Cut your length of fabric in half to give yourself two curtain panels.

The Hem

This is how you make a hem along the bottom. With your iron, turn up a 1/4-inch, narrow double hem. Pin it in place. Machine stitch is close to the edge, backstitching the beginning and the end of the seam.

For the side of each panel, do the same thing that you did to hem the top of the panel.

The Casing

This is an easy way to make a casing at the top of each panel. With your iron, turn up a 1/4-inch single hem. Then, fold and iron an additional two inches. Pin it in place and stitch it close to the pressed edge. For a curtain rod with a one-inch diameter, you will only need to iron and fold one inch in addition to the 1/4-inch single hem. If you are making a double casing, fold over those two inches, and then make a parallel seam halfway between the fold and the first seam.

An alternative to a double casing is to make a narrow hem at the top of the curtain panel, and then add a strip of double-sided seam binding an inch below it. You just have to pin the seam binding to the panel, turning under the ends a 1/4 inch, and stitch both lengthwise folds. Backstitch the ends to make it sturdy, so the seam binding does not come loose when you run the rod through the casing.

Making Tiebacks for your Curtains

Take a rectangular strip of fabric roughly eight inches long by five inches wide, and fold it in half lengthwise. Stitch the raw edges together, and leave a small opening so you can turn it right side out. Turn it and stitch the opening shut. Topstitch close to the edge, and then by an additional 1/4-inch. Fold the tieback in half and pin the ends together. Make a buttonhole a half-inch from the edge. This will allow you to loop the tieback over any commercial hook or wall hanger next to your windowsill.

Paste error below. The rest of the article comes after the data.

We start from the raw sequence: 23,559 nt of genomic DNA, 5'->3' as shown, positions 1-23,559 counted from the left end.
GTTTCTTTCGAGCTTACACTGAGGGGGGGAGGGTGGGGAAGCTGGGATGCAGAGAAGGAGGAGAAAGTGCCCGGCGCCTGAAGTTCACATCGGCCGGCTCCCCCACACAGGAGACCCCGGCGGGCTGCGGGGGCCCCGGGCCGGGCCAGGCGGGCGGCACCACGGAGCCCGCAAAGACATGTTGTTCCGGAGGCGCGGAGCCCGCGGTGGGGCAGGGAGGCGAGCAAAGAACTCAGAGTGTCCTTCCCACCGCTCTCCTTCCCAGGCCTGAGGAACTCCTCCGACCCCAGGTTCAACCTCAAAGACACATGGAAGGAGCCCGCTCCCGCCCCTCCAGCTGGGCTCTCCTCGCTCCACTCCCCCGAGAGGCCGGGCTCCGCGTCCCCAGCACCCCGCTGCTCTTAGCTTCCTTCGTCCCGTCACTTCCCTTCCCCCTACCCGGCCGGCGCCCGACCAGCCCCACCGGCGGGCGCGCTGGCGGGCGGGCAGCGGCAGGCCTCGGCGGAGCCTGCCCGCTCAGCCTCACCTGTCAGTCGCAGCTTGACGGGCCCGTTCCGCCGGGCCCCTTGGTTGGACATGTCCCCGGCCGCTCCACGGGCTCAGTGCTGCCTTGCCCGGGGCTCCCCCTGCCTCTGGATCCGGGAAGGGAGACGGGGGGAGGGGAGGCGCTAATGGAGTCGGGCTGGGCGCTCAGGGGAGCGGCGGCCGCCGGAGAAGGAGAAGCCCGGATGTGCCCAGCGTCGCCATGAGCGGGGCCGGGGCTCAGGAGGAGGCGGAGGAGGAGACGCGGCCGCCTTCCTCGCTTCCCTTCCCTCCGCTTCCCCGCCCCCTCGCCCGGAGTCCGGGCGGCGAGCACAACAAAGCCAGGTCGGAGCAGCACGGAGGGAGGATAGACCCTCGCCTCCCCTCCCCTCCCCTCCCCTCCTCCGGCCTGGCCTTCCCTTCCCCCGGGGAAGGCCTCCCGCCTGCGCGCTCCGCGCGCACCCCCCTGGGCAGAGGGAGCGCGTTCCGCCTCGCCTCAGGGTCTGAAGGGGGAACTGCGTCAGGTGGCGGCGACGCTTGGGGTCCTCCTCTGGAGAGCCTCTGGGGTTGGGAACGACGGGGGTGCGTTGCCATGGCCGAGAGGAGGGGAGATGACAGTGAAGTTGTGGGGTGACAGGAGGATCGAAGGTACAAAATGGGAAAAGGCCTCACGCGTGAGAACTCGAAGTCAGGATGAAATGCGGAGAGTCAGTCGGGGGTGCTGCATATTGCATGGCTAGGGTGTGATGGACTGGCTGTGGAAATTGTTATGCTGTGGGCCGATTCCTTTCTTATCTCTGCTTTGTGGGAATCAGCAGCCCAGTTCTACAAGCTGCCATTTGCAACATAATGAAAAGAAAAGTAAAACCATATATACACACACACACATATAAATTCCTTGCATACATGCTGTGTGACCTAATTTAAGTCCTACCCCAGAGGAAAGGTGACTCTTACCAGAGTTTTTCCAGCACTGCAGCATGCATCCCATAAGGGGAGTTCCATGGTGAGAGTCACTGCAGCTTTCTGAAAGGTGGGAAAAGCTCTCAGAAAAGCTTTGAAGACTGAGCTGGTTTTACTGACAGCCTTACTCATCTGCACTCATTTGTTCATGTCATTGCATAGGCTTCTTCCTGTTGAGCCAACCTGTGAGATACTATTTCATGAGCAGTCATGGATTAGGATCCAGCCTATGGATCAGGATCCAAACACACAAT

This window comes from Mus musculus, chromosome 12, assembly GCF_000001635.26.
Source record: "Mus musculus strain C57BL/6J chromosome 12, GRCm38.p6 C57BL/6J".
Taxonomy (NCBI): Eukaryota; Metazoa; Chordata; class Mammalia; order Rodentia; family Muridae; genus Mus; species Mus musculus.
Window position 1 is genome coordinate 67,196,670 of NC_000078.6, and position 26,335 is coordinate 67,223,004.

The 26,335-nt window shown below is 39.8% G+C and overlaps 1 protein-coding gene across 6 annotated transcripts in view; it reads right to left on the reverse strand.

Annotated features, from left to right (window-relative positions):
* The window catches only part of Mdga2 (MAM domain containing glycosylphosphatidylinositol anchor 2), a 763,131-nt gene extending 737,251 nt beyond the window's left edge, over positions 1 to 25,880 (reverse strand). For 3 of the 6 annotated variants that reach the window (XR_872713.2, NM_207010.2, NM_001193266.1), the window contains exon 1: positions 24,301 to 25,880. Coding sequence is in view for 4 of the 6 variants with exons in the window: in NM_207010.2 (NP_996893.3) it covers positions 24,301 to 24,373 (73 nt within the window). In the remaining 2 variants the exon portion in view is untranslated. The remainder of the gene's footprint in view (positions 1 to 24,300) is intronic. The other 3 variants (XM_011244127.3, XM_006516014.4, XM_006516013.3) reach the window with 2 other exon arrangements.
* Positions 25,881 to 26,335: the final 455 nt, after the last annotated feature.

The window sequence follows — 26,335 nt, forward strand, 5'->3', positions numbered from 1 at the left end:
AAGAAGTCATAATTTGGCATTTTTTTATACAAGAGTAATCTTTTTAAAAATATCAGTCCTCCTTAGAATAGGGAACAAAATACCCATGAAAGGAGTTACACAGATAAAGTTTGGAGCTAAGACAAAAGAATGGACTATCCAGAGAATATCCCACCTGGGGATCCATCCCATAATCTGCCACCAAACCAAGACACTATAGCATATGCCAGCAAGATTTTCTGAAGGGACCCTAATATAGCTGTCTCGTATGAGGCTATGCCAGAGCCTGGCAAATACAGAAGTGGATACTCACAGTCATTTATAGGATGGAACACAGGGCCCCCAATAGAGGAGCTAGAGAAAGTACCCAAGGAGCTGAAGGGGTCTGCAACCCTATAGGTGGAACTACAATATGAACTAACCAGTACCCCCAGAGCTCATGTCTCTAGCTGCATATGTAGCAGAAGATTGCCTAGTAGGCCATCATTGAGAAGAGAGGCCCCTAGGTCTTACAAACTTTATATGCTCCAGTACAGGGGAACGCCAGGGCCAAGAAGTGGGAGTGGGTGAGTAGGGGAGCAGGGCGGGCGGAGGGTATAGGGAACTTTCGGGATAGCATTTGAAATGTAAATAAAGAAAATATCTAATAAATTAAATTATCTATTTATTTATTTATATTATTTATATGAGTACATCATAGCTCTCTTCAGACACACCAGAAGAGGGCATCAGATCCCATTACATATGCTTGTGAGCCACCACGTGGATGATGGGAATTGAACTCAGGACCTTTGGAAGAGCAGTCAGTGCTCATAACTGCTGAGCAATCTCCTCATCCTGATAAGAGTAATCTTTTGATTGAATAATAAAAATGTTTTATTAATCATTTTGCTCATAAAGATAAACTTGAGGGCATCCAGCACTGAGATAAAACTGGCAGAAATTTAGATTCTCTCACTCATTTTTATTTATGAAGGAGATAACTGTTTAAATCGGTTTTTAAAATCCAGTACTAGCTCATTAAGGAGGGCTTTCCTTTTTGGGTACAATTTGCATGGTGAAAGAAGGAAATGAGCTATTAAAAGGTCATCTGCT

Making Ruffles

Take the width of your individual curtain panel and multiply that number of inches by six. That is how long a strip of fabric you will have to gather for your ruffles to make them full and flared. You might want to make the strip about three or four inches wide, allowing a 5/8-inch seam allowance. Make a narrow double hem on the sides and bottom of your ruffle strip. Then zigzag-stitch the top edge of the ruffle a 1/4-inch from the edge. Using a safety pin, run a length of dental floss or contrasting sturdy thread through the zigzag, making sure to pin the end of it to the end of the strip. Then gather the ruffle by pulling the on the floss from the opposite end, evening out the fullness as you go.

Matching the wrong sides of the fabric, pin the raw edges of your ruffle and panel together and stitch. Remove the dental floss.

Adding Trimmings

You can add trimmings to the hem of your panels once you have finished them, or to the ruffles before you gather them. Make sure to turn under the ends of the trimming a quarter of an inch so the raw edge does not show or unravel. Also, purchase the same length of trimming as you did for the fabric of your panels.

© High Speed Ventures 2011